Too many church leaders get caught up in the ‘administrivia’ of their congregations, says Dr. David Gortner from Virginia Theological Seminary, and it keeps them from getting out and involved in their neighborhoods, which harms both their faith community and the community at large.
David, who is the professor of evangelism and congregational leadership at VTS, wants to revitalize the old model of the Pastor as Parson – or as a community figure who is deeply in touch with the wants, needs, and challenges of the community at large. Let’s face it, the church maintenance model is dead – and the church mission model, for many congregations, needs to be one of greater community involvement. Here’s David’s take on it.
Watch the Full Program
Rather Listen? Click here for the Mp3.
While many people think the pastoral skills of a clergy leader are the most important, David Gortner says what’s really needed are the skills of a community organizer. How do we transition from the maintenance model to the mission model? Here are my notes from the interview:
Link Mission with Tradition
David says few young people are drawn to join the ranks of clergy because churches can’t make the case that involvement in ‘the institution’ has the capacity to change the world. We all know churches can, but how intentional are we about linking the two?
Many of the tools community organizers use, like listening to others via 1-on-1′s, and taking accountability for the neighborhood, should be learned (or re-learned) by clergy and church members if we really want to make an impact on our communities.
Parish as Parson
Not only should clergy be actively caring for the community, but so should church members. Understanding Parker Palmer’s concept of the church as a ‘public’ means opening minds, and doors, to the possibilities of God’s redemptive work in the wider community.
About David Gortner
Professor David Gortner joined the VTS faculty in 2008 as Director of the Doctor of Ministry programs and Professor of Evangelism and Congregational Leadership. David holds degrees from the University of Chicago, Seabury-Western Theological Seminary, Wake Forest University in North Carolina, and Wheaton College. Previously he served on the faculties of Church Divinity School of the Pacific and the Graduate Theological Union in Berkeley, California, and Seabury-Western Theological Seminary in Evanston, Illinois. David has authored Transforming Evangelism (Church Publishing, 2008). He is completing books on clergy leadership effectiveness and young adult religious engagement, and leads conferences and seminars on these topics across the U.S. and Canada. David’s wife, Heather VanDeventer, is an Episcopal priest and assistant chaplain at Episcopal High School in Alexandria. David and Heather have two young daughters.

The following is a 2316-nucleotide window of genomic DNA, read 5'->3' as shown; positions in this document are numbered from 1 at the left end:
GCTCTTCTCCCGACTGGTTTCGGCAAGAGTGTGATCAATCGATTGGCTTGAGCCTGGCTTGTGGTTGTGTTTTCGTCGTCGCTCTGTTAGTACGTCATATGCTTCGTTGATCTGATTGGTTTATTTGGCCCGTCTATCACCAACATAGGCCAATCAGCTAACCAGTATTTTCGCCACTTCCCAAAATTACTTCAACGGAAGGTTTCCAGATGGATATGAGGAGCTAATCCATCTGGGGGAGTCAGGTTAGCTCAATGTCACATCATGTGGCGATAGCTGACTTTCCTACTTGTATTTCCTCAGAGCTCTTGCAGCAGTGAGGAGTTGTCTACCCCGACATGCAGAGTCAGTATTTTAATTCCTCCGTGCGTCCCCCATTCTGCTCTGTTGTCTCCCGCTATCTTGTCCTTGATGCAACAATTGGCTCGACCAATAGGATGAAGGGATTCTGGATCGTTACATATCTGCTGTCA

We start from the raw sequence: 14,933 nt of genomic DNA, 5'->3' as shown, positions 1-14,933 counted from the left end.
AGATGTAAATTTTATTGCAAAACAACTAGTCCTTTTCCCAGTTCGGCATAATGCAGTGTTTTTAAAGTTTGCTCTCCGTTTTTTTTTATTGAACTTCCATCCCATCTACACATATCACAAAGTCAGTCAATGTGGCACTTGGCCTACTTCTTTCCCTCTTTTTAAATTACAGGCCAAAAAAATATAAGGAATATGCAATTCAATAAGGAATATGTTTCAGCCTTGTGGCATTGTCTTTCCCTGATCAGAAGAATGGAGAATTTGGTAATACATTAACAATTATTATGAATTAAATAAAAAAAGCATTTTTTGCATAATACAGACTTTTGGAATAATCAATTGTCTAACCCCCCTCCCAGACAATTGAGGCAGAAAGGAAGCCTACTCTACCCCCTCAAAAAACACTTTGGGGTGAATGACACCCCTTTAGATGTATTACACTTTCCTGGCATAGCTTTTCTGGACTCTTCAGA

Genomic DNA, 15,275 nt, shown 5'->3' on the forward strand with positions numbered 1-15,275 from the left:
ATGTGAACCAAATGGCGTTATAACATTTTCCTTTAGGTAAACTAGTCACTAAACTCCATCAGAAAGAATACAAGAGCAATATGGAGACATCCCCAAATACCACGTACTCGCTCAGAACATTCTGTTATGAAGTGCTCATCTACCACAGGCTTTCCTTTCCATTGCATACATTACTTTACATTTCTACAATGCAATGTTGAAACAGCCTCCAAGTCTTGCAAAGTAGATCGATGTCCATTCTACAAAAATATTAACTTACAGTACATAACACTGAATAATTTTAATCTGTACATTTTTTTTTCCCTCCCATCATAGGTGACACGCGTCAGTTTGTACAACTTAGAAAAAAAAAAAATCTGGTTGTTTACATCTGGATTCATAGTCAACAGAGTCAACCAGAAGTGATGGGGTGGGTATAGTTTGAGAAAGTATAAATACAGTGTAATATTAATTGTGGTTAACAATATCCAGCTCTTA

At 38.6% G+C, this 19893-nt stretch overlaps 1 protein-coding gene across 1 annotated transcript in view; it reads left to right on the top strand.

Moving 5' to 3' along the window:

Sponsors I Mentioned
Church Post – If you are looking to improve your church’s communications you’ve got to check out this great email platform. I’ve found it easy-to-use, reliable, and John, Debra and Kim are great to work with.
Wistia – If you’re still hosting your videos at YouTube or another ‘free’ video sharing site you know the drawbacks. Wistia helps me put out great looking videos and see who’s watching for how long. The Wistia staff is easy to work with and very professional.
The Grow My Church Store – Everything from mugs to pens to fridge magnets, this is a promotional products store aimed at helping churches become closer communities, more hospitable, and welcoming. I started this store and shop there often because I couldn’t find anywhere else to go for these products.